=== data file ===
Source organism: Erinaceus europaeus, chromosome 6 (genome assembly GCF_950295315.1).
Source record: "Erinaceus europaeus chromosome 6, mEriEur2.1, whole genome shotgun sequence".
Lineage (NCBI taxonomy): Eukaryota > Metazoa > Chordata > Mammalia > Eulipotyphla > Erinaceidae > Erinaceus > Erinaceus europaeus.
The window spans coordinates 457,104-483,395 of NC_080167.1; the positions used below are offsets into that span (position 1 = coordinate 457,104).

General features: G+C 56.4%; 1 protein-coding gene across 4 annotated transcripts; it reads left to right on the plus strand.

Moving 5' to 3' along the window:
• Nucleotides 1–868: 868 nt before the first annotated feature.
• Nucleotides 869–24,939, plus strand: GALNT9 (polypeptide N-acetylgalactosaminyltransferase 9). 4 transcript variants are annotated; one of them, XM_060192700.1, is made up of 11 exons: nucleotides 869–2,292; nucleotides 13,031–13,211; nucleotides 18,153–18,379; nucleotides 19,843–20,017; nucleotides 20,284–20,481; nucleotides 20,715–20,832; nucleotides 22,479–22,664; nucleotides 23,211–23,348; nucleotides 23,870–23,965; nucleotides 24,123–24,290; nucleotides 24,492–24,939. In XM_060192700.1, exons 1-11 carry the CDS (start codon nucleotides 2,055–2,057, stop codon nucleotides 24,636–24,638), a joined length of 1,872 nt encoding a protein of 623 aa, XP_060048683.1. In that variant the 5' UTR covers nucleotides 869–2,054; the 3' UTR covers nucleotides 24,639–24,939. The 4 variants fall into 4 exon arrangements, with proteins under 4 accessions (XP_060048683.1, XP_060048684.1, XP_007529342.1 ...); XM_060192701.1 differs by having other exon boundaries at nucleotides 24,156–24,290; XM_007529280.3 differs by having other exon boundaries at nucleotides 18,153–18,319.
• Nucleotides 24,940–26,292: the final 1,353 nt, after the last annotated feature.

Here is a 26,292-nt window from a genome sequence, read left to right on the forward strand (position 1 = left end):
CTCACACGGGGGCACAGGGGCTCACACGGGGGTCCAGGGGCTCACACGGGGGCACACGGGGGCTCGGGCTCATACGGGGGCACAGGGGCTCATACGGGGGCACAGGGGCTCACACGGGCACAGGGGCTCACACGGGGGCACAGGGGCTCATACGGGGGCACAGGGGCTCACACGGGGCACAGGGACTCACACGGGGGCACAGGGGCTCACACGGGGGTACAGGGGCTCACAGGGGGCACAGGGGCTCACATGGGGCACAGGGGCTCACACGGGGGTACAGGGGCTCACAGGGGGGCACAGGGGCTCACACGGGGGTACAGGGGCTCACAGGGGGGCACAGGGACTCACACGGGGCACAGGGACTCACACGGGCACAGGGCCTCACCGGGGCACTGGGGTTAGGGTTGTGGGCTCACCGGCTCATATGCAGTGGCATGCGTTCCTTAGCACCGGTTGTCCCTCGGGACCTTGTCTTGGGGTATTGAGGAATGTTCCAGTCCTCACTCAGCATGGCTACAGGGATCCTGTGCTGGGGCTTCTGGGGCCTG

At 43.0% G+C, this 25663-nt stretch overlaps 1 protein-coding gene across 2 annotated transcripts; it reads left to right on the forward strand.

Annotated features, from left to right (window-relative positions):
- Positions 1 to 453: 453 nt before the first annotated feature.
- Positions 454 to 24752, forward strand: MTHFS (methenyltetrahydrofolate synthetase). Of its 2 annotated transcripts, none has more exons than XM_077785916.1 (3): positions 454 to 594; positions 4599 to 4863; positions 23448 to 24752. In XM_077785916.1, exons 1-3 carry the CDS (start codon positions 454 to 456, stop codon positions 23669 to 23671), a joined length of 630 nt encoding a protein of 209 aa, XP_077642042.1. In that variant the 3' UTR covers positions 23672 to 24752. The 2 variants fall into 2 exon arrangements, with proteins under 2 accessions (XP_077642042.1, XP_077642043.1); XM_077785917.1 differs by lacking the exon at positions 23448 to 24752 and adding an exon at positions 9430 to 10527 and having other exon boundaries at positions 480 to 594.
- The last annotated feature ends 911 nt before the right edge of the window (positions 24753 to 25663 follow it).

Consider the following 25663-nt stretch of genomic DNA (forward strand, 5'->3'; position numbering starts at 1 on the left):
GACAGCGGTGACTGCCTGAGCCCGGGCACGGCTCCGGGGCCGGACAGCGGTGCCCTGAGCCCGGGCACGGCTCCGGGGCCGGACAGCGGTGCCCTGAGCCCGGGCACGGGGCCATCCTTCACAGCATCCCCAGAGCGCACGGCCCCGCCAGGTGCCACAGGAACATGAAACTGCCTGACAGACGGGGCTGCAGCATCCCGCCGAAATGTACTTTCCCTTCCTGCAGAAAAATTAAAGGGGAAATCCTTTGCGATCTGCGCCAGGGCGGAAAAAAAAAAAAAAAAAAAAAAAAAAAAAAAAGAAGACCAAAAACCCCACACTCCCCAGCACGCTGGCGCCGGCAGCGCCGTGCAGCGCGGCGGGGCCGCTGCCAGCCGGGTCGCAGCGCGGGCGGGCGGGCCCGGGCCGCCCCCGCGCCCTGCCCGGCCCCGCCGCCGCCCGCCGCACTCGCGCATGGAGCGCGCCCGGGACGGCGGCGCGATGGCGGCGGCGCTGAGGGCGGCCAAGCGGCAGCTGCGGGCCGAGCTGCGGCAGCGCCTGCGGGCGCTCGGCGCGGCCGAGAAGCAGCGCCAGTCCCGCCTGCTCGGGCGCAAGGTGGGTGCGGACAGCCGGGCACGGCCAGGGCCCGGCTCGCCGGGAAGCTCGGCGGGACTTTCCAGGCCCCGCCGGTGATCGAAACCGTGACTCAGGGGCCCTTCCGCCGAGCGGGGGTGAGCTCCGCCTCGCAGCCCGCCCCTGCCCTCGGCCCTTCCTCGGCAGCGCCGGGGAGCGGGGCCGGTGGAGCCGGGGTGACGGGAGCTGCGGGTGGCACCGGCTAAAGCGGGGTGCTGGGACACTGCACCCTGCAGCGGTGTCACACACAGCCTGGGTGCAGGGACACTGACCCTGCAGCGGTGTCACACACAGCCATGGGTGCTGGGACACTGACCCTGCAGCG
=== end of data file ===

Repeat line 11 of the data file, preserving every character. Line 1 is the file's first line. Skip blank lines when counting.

CTCACACGGGGGCACAGGGGCTCACACGGGGGTCCAGGGGCTCACACGGGGGCACACGGGGGCTCGGGCTCATACGGGGGCACAGGGGCTCATACGGGGGCACAGGGGCTCACACGGGCACAGGGGCTCACACGGGGGCACAGGGGCTCATACGGGGGCACAGGGGCTCACACGGGGCACAGGGACTCACACGGGGGCACAGGGGCTCACACGGGGGTACAGGGGCTCACAGGGGGCACAGGGGCTCACATGGGGCACAGGGGCTCACACGGGGGTACAGGGGCTCACAGGGGGGCACAGGGGCTCACACGGGGGTACAGGGGCTCACAGGGGGGCACAGGGACTCACACGGGGCACAGGGACTCACACGGGCACAGGGCCTCACCGGGGCACTGGGGTTAGGGTTGTGGGCTCACCGGCTCATATGCAGTGGCATGCGTTCCTTAGCACCGGTTGTCCCTCGGGACCTTGTCTTGGGGTATTGAGGAATGTTCCAGTCCTCACTCAGCATGGCTACAGGGATCCTGTGCTGGGGCTTCTGGGGCCTG